DARREN WALKER, FORD FOUNDATION & THE FIGHT AGAINST INEQUALITY
- In the United States, Charitable foundations are required by federal law to dole out at least 5% of their assets each year in grants and other charitable activities.
- “But we do have to ask, ‘Is the playing field level?’” Walker in a December 2019 publication been quoted as stating that: ‘’We should treat inequality as injustice, says Ford Foundation President Darren.
- “From Generosity to Justice: A New Gospel of Wealth.” We are on a journey to shift the very foundations of philanthropy—to inspire transformative approaches to giving that can truly disrupt the staggering inequality taking over our planet. Fortunately, we are not alone. — Darren Walker
- A FORD FOUNDATION publication quotes Walker as stating that ‘’We should treat inequality as injustice, says Ford Foundation President Darren Walker Darren Walker heads one of the wealthiest private foundations in the world. As president of the Ford Foundation, Walker is in charge of its $13-billion endowment, allocating $600 million in grants every year.
Darren Walker, President Ford Foundation presides over the affairs of one of the leading donor agencies globally with proclivity for eradication of inequality and good governance. The Ford Foundation — whose $13.7 billion endowment makes it one of the largest private foundations in the country — isn’t entirely unsympathetic. And Darren Walkers approach to philanthropy stands FORD FOUNDATION out as one of the foremost Donor/Humanitarian agencies in the world today.
A FORD FOUNDATION publication quotes Walker as stating that ‘’We should treat inequality as injustice, says Ford Foundation President Darren Walker Darren Walker heads one of the wealthiest private foundations in the world. As president of the Ford Foundation, Walker is in charge of its $13-billion endowment, allocating $600 million in grants every year.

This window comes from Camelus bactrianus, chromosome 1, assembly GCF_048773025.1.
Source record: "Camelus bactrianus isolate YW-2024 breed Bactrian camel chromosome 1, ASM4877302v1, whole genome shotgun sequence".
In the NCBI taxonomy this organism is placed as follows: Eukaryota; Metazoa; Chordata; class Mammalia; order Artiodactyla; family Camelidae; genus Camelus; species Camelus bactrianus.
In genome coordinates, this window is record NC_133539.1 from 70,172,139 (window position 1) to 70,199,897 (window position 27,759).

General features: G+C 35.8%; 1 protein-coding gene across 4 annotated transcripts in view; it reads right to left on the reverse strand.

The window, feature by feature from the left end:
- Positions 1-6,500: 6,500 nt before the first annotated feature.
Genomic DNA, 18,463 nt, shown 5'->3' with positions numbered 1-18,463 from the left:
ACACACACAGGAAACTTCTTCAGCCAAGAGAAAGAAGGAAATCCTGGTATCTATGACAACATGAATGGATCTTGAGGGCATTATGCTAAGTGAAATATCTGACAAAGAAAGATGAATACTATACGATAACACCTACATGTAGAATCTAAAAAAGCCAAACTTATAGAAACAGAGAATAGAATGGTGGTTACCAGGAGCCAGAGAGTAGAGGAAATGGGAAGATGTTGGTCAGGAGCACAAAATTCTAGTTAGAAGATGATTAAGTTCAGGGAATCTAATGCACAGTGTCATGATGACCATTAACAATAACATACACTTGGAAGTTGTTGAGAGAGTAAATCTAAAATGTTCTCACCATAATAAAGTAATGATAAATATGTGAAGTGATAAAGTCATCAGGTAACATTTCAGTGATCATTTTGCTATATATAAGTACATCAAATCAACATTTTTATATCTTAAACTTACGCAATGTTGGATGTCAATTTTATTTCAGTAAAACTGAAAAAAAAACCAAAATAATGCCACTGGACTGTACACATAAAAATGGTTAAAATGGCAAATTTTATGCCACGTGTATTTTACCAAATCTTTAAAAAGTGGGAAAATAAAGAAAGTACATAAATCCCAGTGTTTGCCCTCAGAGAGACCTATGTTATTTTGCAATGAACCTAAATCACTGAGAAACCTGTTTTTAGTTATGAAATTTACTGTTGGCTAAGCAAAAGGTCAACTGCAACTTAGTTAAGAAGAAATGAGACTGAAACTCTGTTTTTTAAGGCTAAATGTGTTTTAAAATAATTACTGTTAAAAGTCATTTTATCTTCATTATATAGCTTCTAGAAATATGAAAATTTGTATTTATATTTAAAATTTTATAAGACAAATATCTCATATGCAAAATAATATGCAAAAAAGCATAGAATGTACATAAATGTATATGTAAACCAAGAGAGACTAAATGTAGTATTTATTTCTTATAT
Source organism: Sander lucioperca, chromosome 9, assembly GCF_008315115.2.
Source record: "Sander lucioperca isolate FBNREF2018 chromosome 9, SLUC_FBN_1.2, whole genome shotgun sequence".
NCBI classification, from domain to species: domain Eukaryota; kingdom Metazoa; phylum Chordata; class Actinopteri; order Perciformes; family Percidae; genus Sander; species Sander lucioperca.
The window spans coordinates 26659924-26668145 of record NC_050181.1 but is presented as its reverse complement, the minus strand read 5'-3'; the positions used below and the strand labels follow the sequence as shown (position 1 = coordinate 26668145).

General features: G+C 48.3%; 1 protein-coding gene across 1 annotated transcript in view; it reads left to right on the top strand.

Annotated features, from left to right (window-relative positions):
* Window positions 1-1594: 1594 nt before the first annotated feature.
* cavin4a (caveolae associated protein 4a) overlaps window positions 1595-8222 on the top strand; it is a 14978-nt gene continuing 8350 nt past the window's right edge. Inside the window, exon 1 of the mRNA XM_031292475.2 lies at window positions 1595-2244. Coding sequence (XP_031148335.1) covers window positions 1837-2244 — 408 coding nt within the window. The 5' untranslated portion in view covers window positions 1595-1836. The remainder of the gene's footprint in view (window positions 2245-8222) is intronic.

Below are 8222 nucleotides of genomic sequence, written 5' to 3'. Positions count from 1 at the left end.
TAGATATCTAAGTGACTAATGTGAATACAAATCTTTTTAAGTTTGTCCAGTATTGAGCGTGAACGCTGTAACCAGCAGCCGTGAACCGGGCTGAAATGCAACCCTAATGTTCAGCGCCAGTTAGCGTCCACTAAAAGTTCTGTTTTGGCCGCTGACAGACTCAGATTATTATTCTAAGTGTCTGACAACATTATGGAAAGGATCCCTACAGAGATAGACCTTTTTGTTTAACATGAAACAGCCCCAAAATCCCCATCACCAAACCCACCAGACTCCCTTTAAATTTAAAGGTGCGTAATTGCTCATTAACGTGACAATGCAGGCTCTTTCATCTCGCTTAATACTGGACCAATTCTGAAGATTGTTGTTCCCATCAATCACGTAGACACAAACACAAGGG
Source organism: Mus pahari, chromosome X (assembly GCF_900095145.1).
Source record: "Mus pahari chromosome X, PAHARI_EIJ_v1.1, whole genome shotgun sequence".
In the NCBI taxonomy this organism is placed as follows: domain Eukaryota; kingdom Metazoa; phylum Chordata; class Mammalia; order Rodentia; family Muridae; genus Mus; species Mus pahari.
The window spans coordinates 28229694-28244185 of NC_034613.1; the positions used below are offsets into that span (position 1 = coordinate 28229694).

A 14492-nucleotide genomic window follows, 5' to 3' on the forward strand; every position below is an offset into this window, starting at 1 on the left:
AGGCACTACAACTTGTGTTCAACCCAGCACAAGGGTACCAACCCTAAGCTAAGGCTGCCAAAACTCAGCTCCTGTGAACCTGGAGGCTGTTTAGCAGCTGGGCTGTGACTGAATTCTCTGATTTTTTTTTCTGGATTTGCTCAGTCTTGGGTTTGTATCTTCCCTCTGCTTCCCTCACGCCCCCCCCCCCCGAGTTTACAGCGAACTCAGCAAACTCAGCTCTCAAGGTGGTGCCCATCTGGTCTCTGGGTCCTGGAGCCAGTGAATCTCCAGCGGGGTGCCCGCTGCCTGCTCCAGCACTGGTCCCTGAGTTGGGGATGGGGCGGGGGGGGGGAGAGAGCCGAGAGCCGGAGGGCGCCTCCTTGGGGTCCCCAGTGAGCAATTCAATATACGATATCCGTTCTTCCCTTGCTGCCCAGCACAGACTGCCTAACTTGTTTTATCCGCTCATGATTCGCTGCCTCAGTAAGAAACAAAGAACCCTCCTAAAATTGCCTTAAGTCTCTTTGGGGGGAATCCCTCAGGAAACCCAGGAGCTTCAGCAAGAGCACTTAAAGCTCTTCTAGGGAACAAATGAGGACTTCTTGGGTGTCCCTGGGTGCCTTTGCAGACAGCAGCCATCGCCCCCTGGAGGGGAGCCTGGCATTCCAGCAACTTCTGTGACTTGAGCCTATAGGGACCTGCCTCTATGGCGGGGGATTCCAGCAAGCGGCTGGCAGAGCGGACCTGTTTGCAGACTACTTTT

One year ago, the world changed. To paraphrase Ernest Hemingway, it happened slowly, and then all at once. Weeks of uncertainty became a season of suffering, and then the deadliest year in the history of the United States, as well as Brazil, India and now Mexico. Around the world, COVID-19 has taken more than 2.7 million lives and counting. It has upended the hopes and dreams of untold millions more.
I have long resisted the simple binary—rejecting, as best I can, the false choices and zero-sum calculations; the unnuanced punditry on an increasingly complex world. And yet, as we mark the one-year anniversary of life with coronavirus, the beginning of a new era is in sight.
The last year constitutes a watershed. On one side, history’s tributaries run in one direction; on the other, toward something new. Years from now, we will refer to these periods as the B.C. and P.C. eras: before coronavirus, and post.
As we look ahead to when we will return to offices, schools and other places, we must not return to our old ways of working, learning, and connecting. Too much has been permanently disrupted, too many long-held beliefs disproved. If 2020 was, in many ways, unprecedented, what defines the P.C. era is still undetermined. We cannot permit ourselves to resume what was; we must reimagine what can be.
Darren Walker talks inequality But the fact that wealth on this scale exists in the first place doesn’t sit easy with him. “We shouldn’t demonize wealth or demonize success,” says Walker. “But we do have to ask, ‘Is the playing field level?’” Walker in a December 2019 publication been quoted as stating that: ‘’We should treat inequality as injustice, says Ford Foundation President Darren.
REDUCING INEQUALITY Modern philanthropy, he says, could do a better job at leveling that playing field. How to get there is the subject of Walker’s new book, “From Generosity to Justice: A New Gospel of Wealth.” We are on a journey to shift the very foundations of philanthropy—to inspire transformative approaches to giving that can truly disrupt the staggering inequality taking over our planet. Fortunately, we are not alone.